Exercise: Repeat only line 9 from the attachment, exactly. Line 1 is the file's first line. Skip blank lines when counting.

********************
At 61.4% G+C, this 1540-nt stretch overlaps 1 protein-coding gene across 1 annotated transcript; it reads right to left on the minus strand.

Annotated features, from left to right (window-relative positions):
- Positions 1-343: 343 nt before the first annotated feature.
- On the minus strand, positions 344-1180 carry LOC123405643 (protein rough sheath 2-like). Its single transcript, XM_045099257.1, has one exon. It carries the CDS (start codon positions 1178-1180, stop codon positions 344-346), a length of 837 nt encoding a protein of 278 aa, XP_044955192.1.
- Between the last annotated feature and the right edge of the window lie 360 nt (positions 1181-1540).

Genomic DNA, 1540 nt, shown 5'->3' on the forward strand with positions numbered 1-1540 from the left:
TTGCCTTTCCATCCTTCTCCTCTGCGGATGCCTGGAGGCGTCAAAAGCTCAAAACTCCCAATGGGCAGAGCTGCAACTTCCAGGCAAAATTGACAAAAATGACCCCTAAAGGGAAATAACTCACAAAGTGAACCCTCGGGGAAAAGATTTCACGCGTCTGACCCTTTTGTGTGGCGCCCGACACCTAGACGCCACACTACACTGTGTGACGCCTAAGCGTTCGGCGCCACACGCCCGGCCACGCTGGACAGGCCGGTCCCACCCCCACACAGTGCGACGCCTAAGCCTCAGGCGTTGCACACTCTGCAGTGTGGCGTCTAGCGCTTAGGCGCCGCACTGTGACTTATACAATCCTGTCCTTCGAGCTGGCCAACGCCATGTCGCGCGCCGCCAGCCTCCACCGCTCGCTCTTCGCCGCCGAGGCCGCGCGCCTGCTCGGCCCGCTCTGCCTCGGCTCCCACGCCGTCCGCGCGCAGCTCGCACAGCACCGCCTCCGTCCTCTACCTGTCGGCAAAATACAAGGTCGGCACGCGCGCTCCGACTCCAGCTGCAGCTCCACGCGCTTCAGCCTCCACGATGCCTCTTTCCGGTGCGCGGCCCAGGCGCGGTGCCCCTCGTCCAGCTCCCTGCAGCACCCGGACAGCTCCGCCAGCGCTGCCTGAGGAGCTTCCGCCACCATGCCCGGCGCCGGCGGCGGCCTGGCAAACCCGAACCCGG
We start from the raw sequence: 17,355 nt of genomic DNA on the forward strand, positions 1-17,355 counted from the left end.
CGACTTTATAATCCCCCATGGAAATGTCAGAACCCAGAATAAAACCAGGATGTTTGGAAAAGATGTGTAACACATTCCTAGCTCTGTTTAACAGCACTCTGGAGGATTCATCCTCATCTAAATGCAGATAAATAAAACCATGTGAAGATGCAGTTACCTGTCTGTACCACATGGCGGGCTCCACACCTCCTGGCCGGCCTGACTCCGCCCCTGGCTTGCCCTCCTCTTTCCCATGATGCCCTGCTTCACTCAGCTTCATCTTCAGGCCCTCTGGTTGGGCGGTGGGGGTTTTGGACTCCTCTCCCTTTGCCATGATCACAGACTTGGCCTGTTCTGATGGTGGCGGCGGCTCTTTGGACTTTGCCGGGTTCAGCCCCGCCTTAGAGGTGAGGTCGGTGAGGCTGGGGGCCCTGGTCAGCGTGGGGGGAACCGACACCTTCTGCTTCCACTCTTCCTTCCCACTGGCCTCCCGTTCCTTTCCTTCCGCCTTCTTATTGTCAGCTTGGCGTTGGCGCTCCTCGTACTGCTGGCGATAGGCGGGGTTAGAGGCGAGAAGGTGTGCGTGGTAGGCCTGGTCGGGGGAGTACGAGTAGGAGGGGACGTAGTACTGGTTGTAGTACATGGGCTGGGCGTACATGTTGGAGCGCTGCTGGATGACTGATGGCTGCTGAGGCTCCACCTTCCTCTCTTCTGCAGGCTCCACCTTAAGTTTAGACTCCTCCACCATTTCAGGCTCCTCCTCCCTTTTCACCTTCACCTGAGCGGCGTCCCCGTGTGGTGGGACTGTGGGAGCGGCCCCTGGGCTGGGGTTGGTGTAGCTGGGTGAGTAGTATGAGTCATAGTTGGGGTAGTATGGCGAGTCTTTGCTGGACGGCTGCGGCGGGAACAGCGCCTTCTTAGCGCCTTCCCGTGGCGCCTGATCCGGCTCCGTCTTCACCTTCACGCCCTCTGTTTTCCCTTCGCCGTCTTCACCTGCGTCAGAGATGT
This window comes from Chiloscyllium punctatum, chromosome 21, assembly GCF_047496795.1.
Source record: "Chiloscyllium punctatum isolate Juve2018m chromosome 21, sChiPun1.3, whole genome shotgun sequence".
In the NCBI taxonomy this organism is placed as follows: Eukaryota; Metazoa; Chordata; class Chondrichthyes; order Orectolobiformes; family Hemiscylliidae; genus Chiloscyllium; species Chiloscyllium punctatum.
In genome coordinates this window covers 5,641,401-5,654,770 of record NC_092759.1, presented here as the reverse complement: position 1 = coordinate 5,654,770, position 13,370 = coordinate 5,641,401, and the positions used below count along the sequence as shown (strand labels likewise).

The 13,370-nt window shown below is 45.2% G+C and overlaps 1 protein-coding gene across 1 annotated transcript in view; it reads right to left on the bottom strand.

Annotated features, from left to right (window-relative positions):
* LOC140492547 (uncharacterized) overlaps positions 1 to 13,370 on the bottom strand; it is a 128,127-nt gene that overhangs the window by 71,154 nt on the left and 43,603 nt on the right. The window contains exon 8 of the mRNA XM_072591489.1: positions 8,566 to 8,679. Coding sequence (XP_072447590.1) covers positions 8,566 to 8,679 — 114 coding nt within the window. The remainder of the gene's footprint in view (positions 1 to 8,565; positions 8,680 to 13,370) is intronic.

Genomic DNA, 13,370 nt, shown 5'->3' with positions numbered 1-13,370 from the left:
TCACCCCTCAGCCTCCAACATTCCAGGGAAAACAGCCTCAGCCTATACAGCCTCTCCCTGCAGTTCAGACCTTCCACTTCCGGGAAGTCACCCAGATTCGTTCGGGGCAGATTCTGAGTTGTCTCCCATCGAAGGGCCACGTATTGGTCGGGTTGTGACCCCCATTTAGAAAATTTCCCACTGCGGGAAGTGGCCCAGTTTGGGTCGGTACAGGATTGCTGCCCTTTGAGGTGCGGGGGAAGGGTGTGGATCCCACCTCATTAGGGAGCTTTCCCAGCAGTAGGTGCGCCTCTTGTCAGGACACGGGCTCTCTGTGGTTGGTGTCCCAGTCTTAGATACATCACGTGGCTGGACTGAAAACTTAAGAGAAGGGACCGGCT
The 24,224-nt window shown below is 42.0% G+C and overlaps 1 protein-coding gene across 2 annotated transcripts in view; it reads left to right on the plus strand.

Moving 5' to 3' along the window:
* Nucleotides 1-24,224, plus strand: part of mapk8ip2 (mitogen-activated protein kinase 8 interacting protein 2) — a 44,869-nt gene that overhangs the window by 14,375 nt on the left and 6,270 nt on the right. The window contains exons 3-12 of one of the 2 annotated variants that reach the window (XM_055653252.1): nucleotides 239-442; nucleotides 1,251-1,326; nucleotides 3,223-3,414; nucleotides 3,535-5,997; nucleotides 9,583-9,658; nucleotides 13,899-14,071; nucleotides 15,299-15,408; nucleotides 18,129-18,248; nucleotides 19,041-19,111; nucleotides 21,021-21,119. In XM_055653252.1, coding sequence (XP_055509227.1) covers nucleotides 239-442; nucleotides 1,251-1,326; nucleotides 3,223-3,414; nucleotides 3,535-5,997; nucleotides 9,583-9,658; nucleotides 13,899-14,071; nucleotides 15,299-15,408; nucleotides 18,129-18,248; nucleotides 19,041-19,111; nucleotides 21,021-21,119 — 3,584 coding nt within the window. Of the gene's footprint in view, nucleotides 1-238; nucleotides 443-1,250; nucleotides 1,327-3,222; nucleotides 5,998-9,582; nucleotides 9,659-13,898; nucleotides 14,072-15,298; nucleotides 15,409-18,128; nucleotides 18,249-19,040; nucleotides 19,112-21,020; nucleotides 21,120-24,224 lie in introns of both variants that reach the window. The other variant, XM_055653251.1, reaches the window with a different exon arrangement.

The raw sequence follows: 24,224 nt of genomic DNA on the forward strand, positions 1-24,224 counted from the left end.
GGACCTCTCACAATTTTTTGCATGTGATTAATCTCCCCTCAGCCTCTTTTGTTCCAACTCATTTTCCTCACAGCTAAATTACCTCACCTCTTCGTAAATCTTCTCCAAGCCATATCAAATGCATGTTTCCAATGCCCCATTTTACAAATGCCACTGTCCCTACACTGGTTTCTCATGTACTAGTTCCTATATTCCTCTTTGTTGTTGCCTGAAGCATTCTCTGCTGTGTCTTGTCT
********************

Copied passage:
CGACTTTATAATCCCCCATGGAAATGTCAGAACCCAGAATAAAACCAGGATGTTTGGAAAAGATGTGTAACACATTCCTAGCTCTGTTTAACAGCACTCTGGAGGATTCATCCTCATCTAAATGCAGATAAATAAAACCATGTGAAGATGCAGTTACCTGTCTGTACCACATGGCGGGCTCCACACCTCCTGGCCGGCCTGACTCCGCCCCTGGCTTGCCCTCCTCTTTCCCATGATGCCCTGCTTCACTCAGCTTCATCTTCAGGCCCTCTGGTTGGGCGGTGGGGGTTTTGGACTCCTCTCCCTTTGCCATGATCACAGACTTGGCCTGTTCTGATGGTGGCGGCGGCTCTTTGGACTTTGCCGGGTTCAGCCCCGCCTTAGAGGTGAGGTCGGTGAGGCTGGGGGCCCTGGTCAGCGTGGGGGGAACCGACACCTTCTGCTTCCACTCTTCCTTCCCACTGGCCTCCCGTTCCTTTCCTTCCGCCTTCTTATTGTCAGCTTGGCGTTGGCGCTCCTCGTACTGCTGGCGATAGGCGGGGTTAGAGGCGAGAAGGTGTGCGTGGTAGGCCTGGTCGGGGGAGTACGAGTAGGAGGGGACGTAGTACTGGTTGTAGTACATGGGCTGGGCGTACATGTTGGAGCGCTGCTGGATGACTGATGGCTGCTGAGGCTCCACCTTCCTCTCTTCTGCAGGCTCCACCTTAAGTTTAGACTCCTCCACCATTTCAGGCTCCTCCTCCCTTTTCACCTTCACCTGAGCGGCGTCCCCGTGTGGTGGGACTGTGGGAGCGGCCCCTGGGCTGGGGTTGGTGTAGCTGGGTGAGTAGTATGAGTCATAGTTGGGGTAGTATGGCGAGTCTTTGCTGGACGGCTGCGGCGGGAACAGCGCCTTCTTAGCGCCTTCCCGTGGCGCCTGATCCGGCTCCGTCTTCACCTTCACGCCCTCTGTTTTCCCTTCGCCGTCTTCACCTGCGTCAGAGATGT